Sunday, December 26, 2021

My Reading Year 2021

Year in Books 2021



Did a lot of reading this year. Expected a higher number in my “Read” books in Goodreads, the Facebook for readers. Turns out I only finished eight books for 2021. Must be because of my reading pattern: a little bit of this and that. On a given day, have various books in rotation, mostly short story collections.
Tita Mavis Gallant’s words are comforting and instructive:
Stories are not chapters of novels. They should not be read one after another, as if they were meant to follow along. Read one. Shut the book. Read something else. Come back later. Stories can wait.
Maybe a “currently reading” list will be more appropriate. Hope to finish two or three of these next year. Ticking them off in Goodreads helps me keep track.
  • Piercing Heaven: Prayers of the Puritans by Robert Elmer. Perfect for days when I don’t feel like praying. For isn’t it true that, overwhelmed with the cares of this world, we must look on to Jesus. A beautiful line from a song keeps playing in my head, “And the things of earth will grow strangely dim / In the light of His glory and grace.” The Puritans had a lofty view of God’s glory and majesty. Robert Elmer rewrites the prayers in modern English. Tim Challies recommended this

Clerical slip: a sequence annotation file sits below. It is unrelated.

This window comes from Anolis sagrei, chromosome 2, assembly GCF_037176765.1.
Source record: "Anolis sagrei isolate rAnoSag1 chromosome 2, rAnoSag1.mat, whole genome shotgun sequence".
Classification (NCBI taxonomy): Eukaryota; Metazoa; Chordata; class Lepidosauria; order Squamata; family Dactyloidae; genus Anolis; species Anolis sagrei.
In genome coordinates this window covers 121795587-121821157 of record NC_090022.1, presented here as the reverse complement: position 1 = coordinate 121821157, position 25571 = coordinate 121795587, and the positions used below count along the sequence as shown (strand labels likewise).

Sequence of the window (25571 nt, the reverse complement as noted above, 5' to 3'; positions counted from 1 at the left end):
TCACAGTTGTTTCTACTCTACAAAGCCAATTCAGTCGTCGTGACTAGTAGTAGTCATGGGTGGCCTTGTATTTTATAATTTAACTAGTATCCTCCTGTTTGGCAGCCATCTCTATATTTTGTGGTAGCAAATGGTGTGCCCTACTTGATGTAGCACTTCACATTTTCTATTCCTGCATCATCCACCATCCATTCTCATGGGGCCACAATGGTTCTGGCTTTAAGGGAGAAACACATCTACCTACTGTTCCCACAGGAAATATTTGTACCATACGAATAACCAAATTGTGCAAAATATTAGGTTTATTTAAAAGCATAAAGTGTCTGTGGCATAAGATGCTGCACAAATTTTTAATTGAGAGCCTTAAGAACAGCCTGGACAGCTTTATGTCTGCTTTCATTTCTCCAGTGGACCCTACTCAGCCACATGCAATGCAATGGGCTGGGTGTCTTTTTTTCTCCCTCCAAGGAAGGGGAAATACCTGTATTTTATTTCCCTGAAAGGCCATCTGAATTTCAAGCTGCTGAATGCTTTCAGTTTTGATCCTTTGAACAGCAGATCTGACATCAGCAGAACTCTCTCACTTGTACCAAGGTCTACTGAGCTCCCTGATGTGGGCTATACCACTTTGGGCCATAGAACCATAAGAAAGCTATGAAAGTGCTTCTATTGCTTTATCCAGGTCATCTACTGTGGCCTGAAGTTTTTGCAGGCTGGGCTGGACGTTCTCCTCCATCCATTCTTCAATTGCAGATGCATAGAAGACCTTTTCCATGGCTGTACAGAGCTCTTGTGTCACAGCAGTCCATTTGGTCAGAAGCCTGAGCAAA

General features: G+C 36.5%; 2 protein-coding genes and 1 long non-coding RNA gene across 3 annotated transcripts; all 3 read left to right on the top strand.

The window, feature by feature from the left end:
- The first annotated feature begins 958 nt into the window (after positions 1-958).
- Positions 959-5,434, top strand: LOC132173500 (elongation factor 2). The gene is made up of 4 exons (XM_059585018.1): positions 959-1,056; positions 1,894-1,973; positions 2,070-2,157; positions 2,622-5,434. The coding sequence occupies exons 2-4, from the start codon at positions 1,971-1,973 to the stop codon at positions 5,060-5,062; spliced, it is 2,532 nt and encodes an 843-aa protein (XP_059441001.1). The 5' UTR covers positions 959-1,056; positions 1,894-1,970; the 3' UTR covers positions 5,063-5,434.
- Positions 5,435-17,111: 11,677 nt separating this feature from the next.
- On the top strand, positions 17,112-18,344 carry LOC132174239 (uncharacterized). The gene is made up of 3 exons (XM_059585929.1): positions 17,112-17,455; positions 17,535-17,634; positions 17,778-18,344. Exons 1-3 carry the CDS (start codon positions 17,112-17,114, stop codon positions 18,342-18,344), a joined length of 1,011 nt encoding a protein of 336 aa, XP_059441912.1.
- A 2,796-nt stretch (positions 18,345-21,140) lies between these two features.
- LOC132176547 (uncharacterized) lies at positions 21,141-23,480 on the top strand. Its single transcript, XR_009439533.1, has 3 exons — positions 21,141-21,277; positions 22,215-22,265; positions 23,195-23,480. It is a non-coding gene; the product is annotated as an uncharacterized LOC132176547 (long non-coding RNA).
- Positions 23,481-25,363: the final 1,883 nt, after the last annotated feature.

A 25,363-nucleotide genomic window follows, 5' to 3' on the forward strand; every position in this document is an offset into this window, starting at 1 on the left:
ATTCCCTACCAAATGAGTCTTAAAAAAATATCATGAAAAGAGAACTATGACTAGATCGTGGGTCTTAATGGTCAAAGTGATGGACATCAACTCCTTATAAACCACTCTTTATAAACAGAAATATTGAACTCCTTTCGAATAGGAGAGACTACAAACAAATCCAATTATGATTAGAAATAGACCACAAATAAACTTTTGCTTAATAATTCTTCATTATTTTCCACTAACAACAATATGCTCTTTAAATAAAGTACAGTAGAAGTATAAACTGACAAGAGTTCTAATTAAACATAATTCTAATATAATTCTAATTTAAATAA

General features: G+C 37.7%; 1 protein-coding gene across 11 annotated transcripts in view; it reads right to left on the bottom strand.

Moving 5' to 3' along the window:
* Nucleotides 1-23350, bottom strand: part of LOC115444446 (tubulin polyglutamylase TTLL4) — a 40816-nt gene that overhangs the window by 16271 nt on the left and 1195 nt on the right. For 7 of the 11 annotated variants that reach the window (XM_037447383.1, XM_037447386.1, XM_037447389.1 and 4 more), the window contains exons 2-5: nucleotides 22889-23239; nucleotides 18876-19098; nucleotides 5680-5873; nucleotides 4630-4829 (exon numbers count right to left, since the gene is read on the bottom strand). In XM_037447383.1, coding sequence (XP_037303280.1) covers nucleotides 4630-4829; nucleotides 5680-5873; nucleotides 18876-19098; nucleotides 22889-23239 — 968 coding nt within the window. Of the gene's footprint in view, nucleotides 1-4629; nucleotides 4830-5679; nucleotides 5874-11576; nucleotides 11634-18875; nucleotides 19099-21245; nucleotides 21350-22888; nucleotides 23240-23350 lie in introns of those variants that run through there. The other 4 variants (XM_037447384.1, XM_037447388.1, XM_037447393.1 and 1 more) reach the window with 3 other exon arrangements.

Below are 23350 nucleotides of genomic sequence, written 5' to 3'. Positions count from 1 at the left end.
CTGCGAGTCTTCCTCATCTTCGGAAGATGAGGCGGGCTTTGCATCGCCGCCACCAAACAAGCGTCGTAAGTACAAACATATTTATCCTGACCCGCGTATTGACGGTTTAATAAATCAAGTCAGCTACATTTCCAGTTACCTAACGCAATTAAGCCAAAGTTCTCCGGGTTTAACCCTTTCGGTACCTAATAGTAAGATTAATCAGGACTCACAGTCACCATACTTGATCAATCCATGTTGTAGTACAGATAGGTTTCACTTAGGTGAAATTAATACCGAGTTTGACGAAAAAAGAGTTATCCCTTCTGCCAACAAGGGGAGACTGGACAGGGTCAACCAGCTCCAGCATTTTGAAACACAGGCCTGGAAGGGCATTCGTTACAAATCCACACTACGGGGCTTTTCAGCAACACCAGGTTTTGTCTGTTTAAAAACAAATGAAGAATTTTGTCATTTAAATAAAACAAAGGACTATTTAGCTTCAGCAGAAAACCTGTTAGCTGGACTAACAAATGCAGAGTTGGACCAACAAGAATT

• What Am I Doing Here? by Bruce Chatwin. Non-fiction and travel. Exquisite writing. Book lying in the shelves for a long time. 
  • The Collected Stories by Isaac Bashevis Singer. The series, Shtisel, encouraged me to read this. 
  • Forty Stories by Anton Chekhov. A reading year isn’t quite complete without the Russians. Chekhov is supposedly a master of the short story form, and now I’m beginning to understand why. 
  • The Collected Stories of Elizabeth Bowen. Masterful storytelling. Love Tita Lizzie’s precision and tone. No wonder Tita Mavis raved about her. 
  • Men Without Women by Haruki Murakami. Heard about “Drive My Car,” the film, based on Tito Haruki’s story in this collection. Naturally, got myself a copy of the book. Tito Haruki writes like no other. Sentences are simple, but a page of his writing sucks me into a blackhole: I am trapped, happily. 
  • Why We Drive: Toward a Philosophy of the Open Road by Matthew Crawford. Been driving for about a year now. Reading helps me make sense of the world. This book contains philosophy, science, and pure joy. 
  • The Heart is Strange by John Berryman. Rediscovering the pleasures of poems this year. 
  • The Eye of the World (Wheel of Time No. 1) by Robert Jordan. Learned of this book because Keth and Kuya Jordan read this in Yakal Dorm many years ago. Thought then of fantasy with disdain: one of my immature mistakes. Now, in my mid-thirties, I have a newfound love and fascination for otherworldly things—sci-fi and fantasy. They are great books. For WoT, I first saw the Amazon series (meh, but Rosamund Pike is who I’d imagine to play Moiraine Sedai). Couldn’t resist the urge to learn more about the Two Rivers, and Rand, Mat, Egwene, Perrin, Nynaeve, Moiraine and Lan. Now in the chapter where they head to Caemlyn. Thrilling! 
  • The Language of God by Francis S. Collins. A book I turn to once in a while. Dr. Collins retires as head of the US National Institutes of Health. I’m inspired how he weaves his Christian faith into his biomedical work. Year in Books 2021

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